40 Meter Moxon
Tom, W0IVJ, built a Moxon antenna for Field Day using fiberglass poles from SteppIR. He designed it so it could be raised on ropes between trees. He changed bands by lowering the antenna and hooking the desired element(s) in place and re-raising the antenna. This allows for only having one set of elements in play at any given time thus eliminating element interaction.
He offered to loan me the antenna to try at my location. In order to tower mount the antenna I needed to create a hub for the elements.
The antenna performs pretty much as one would expect. It has a little over 3db of gain in comparison to a dipole located at the same height with over 20db of front to back. The SWR as measured with an AIM4170 and correcting for feed line characteristics is 1.2 to 1 and usable across the entire band. The antenna is at 52 feet and one would expect substantial change if it could be raised to 65 feet.
The mounting hub is made of steel with a 3/16 inch back plate with two 1/8 inch end plates bent to form a 120 degree angle. Top, bottom and a side plate were welded in to complete the center section. I used 1/8 inch wall by 2 3/8 inch ID tube for the element boots. .4 inches was removed the length of each tube section and then drawn in and welded so the the tube provided a good fit for the PVC tubes. The tubes were then cut to 3 1/2 inches long at a 6 degree angle to provide some rise. In retrospect, I think the tubes should have been 6 inches long and cut at 8 degrees for better support. The white fiber glass rods are to provide strain relief on the long wire lengths. Because of the balun and coax at the center of the driven element, I knew that would need some help and included a boot for that pole. The one to the rear was an afterthought and had to be bolted on as shown to clear the mast. I added overhead truss lines to try to take a bit of the strain off of the PVC extenders. It uses a HyGain mounting block to attach to the mast.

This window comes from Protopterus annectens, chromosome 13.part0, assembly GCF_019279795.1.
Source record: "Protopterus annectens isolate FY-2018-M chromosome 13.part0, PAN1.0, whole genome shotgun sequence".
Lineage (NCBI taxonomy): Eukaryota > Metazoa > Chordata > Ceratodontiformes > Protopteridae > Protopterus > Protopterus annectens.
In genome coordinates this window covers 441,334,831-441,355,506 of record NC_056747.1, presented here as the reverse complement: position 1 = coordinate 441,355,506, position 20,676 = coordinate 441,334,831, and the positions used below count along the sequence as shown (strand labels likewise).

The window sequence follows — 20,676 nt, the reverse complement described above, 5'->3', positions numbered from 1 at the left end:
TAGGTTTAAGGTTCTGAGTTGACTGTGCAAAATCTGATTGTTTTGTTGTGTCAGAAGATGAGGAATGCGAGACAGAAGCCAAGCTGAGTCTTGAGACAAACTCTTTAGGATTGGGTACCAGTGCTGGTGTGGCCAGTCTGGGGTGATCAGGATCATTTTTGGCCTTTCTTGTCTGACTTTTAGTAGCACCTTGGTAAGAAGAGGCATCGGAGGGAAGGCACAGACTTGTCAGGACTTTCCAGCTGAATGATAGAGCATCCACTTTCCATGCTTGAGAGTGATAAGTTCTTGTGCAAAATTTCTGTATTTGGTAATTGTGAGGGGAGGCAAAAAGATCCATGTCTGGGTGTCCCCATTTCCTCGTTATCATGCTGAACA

BTW, the support for the rope trusses is a 1 inch pipe coupling butt welded to the top of the hub. A three foot piece of galvanized pipe with an eye welded at the top completes the support. This is a LOUSY method! While it supports all of the vertical weight one could put on it, if one of the trusses were to break under load it would put very large forces on the pipe right where the pipe is weakest, the threads. Placing the trusses on a mast attachment would be a much better idea.
The antenna has performed very well on state side contacts and been successful working into Europe.